Predicting Young Adult Degree Attainment by Late Adolescent Marijuana Use
Maggs, Jennifer L., Jeremy Staff, Deborah D. Kloska, Megan E. Patrick, Patrick M. O'Malley, and John E. Schulenberg. 2015. "Predicting Young Adult Degree Attainment by Late Adolescent Marijuana Use." Journal of Adolescent Health, 57(2): 205-211.
PURPOSE: The purpose of this study was to assess whether infrequent and frequent marijuana use at age 19/20 years predicts receipt of educational degrees by the mid-20s, independent of confounding age 18 adolescent risk factors. METHODS: Data were from the Monitoring the Future study, an annual nationally representative survey of high school seniors followed into adulthood. Thirteen cohorts (1990-2002) of high school seniors were followed longitudinally to their mid-20s (n = 4,925; 54% female). We used logistic regression and propensity score matching with successive inclusion of age 18 risk factors and substance use to compare age 19/20 frequent marijuana users (six or more occasions in past 30 days) to nonusers, frequent users to infrequent users (1-6 occasions), and infrequent users to nonusers on their likelihood of degree attainment by the mid-20s. RESULTS: Frequent marijuana users were less likely than infrequent users and nonusers to earn bachelor's degrees, even after controlling for a host of age 18 risk factors (e.g., family socioeconomic background, academic performance, educational expectations, truancy). However, these differences were reduced in magnitude to statistical nonsignificance when we controlled for age 18 substance use. Across analyses, the proportion reaching this educational milestone did not differ significantly between infrequent users and nonusers. CONCLUSIONS: Results support a growing body of work suggesting that frequent marijuana use predicts a lower likelihood of postsecondary educational attainment, and this difference may originate during secondary school.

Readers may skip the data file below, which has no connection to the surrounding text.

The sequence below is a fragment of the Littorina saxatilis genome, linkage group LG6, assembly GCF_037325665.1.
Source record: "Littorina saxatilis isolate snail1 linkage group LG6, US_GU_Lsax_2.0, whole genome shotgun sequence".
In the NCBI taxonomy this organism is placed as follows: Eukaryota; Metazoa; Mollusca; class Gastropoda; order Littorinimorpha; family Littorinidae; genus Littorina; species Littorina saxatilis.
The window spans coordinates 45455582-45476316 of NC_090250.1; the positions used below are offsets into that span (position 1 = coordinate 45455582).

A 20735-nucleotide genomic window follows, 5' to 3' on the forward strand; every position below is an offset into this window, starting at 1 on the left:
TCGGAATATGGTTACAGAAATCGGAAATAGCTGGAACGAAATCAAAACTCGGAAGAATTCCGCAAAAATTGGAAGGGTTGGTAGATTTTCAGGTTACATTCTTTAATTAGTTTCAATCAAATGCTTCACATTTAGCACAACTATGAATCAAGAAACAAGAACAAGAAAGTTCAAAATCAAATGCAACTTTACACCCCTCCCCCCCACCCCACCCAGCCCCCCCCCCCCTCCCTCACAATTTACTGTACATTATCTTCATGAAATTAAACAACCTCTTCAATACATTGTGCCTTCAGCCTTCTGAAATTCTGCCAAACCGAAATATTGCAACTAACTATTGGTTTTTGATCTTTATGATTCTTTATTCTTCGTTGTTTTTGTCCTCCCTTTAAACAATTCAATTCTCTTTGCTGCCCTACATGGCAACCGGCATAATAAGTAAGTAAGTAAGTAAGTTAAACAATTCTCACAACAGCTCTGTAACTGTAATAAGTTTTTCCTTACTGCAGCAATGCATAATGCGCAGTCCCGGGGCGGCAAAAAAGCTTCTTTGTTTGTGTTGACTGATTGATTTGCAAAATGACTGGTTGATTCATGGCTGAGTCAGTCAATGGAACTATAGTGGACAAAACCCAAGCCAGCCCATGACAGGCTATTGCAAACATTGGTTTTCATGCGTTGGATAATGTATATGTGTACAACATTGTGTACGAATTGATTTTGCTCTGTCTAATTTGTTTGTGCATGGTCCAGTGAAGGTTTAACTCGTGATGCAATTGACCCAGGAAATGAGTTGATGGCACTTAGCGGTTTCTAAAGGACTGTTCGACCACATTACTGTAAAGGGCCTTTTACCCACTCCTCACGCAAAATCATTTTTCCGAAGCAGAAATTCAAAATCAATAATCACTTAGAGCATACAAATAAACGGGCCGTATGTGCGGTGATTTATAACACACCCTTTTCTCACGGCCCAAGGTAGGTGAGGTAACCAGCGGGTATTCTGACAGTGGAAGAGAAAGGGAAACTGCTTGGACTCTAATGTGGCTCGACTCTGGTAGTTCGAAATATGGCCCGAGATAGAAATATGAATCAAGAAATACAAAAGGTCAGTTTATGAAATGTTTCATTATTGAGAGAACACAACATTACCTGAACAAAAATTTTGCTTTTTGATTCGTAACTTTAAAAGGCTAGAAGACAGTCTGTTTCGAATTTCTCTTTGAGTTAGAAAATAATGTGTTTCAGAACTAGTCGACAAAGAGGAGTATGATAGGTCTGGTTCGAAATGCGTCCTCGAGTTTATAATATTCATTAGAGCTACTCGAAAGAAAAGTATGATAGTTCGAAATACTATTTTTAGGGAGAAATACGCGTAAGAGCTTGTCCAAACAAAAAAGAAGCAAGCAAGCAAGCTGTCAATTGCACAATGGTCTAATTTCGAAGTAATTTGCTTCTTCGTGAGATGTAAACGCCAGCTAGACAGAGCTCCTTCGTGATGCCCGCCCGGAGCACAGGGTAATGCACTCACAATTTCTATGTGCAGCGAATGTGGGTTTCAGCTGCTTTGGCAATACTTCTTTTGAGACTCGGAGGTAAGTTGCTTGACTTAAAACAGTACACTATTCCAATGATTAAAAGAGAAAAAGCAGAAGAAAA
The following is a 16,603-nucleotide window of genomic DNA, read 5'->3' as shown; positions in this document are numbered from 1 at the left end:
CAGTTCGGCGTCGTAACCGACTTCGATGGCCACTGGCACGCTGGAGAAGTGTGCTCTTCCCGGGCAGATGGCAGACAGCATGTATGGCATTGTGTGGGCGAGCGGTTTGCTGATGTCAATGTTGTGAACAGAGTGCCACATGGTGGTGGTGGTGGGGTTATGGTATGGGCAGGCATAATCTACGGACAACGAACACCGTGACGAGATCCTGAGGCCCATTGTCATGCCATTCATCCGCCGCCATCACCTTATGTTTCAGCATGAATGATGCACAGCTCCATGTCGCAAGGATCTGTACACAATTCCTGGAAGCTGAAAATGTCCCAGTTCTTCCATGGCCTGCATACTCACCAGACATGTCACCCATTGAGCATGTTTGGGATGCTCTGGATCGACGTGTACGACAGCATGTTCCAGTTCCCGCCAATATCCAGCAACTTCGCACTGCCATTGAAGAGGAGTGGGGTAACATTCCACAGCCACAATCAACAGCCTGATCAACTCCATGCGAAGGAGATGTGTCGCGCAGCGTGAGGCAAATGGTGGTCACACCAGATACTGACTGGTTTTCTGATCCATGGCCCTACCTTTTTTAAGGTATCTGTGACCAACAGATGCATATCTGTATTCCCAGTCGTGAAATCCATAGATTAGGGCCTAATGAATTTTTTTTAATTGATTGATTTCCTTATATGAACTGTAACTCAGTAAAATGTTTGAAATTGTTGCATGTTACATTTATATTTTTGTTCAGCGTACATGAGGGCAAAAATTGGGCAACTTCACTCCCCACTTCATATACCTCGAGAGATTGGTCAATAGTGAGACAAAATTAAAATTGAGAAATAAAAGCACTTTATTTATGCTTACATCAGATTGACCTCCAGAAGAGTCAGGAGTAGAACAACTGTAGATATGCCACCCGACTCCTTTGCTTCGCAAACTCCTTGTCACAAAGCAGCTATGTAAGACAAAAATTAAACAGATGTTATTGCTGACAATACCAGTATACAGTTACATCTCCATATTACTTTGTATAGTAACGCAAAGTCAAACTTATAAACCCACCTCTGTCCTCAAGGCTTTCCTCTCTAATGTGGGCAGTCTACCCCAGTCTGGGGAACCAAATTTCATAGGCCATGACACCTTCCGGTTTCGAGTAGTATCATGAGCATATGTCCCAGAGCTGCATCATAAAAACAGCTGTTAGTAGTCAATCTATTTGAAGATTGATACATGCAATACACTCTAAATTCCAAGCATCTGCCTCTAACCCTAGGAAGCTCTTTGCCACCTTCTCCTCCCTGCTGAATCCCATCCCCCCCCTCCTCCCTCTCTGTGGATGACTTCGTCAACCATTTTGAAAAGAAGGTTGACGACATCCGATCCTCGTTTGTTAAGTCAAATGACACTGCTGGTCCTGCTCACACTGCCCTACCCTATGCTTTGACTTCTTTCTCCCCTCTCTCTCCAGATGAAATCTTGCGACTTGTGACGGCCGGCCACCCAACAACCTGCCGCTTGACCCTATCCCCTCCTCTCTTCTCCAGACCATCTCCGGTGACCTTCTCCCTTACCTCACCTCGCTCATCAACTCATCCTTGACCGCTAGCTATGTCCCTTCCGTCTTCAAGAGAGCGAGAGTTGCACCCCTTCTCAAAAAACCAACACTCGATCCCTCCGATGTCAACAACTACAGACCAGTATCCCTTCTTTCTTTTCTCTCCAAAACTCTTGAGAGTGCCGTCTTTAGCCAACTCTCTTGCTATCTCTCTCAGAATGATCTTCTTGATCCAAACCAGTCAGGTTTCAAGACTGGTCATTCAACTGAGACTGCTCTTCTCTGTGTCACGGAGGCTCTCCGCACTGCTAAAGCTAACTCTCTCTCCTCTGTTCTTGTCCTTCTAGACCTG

PMCID: PMC4514914. (Pub Med Central)